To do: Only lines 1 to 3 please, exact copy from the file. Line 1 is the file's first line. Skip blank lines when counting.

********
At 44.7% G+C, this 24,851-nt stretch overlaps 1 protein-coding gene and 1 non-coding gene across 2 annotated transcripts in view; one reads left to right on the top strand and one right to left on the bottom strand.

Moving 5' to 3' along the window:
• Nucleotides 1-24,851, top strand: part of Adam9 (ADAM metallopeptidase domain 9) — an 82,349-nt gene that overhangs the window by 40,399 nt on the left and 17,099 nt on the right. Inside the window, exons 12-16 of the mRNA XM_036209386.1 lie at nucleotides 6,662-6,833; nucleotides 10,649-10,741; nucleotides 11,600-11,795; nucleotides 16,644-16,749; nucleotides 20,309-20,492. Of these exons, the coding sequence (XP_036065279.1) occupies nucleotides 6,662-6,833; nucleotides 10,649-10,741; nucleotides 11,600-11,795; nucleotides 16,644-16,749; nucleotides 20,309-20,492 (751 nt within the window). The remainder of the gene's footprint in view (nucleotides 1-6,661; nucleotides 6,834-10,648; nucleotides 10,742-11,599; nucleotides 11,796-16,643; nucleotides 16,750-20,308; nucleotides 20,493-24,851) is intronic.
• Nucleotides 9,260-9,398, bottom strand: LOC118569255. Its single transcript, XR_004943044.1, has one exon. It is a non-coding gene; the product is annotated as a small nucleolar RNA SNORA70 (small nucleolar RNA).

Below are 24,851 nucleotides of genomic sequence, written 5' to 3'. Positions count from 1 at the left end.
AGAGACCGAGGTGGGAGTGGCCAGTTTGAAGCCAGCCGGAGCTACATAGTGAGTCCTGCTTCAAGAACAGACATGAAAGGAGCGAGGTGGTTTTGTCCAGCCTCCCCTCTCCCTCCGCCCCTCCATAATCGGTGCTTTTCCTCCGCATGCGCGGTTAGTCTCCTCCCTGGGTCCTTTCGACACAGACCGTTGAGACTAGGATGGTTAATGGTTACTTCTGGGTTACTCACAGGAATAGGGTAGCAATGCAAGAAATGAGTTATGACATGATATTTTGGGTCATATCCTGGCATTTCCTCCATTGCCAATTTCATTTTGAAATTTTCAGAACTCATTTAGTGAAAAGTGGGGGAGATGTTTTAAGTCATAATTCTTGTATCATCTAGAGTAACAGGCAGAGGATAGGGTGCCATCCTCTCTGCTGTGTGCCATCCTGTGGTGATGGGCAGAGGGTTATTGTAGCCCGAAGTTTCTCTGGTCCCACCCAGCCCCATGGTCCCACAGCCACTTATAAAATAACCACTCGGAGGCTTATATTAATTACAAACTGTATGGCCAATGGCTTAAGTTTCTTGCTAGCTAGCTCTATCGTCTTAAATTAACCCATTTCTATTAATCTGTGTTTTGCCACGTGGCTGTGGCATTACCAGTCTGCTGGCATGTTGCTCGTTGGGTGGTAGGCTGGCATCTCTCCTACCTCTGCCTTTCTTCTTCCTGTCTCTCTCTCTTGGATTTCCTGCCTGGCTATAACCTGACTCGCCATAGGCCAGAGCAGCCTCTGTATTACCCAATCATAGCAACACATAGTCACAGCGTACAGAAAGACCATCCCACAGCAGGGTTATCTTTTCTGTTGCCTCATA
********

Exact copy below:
At 44.7% G+C, this 24,851-nt stretch overlaps 1 protein-coding gene and 1 non-coding gene across 2 annotated transcripts in view; one reads left to right on the top strand and one right to left on the bottom strand.

Moving 5' to 3' along the window:
• Nucleotides 1-24,851, top strand: part of Adam9 (ADAM metallopeptidase domain 9) — an 82,349-nt gene that overhangs the window by 40,399 nt on the left and 17,099 nt on the right. Inside the window, exons 12-16 of the mRNA XM_036209386.1 lie at nucleotides 6,662-6,833; nucleotides 10,649-10,741; nucleotides 11,600-11,795; nucleotides 16,644-16,749; nucleotides 20,309-20,492. Of these exons, the coding sequence (XP_036065279.1) occupies nucleotides 6,662-6,833; nucleotides 10,649-10,741; nucleotides 11,600-11,795; nucleotides 16,644-16,749; nucleotides 20,309-20,492 (751 nt within the window). The remainder of the gene's footprint in view (nucleotides 1-6,661; nucleotides 6,834-10,648; nucleotides 10,742-11,599; nucleotides 11,796-16,643; nucleotides 16,750-20,308; nucleotides 20,493-24,851) is intronic.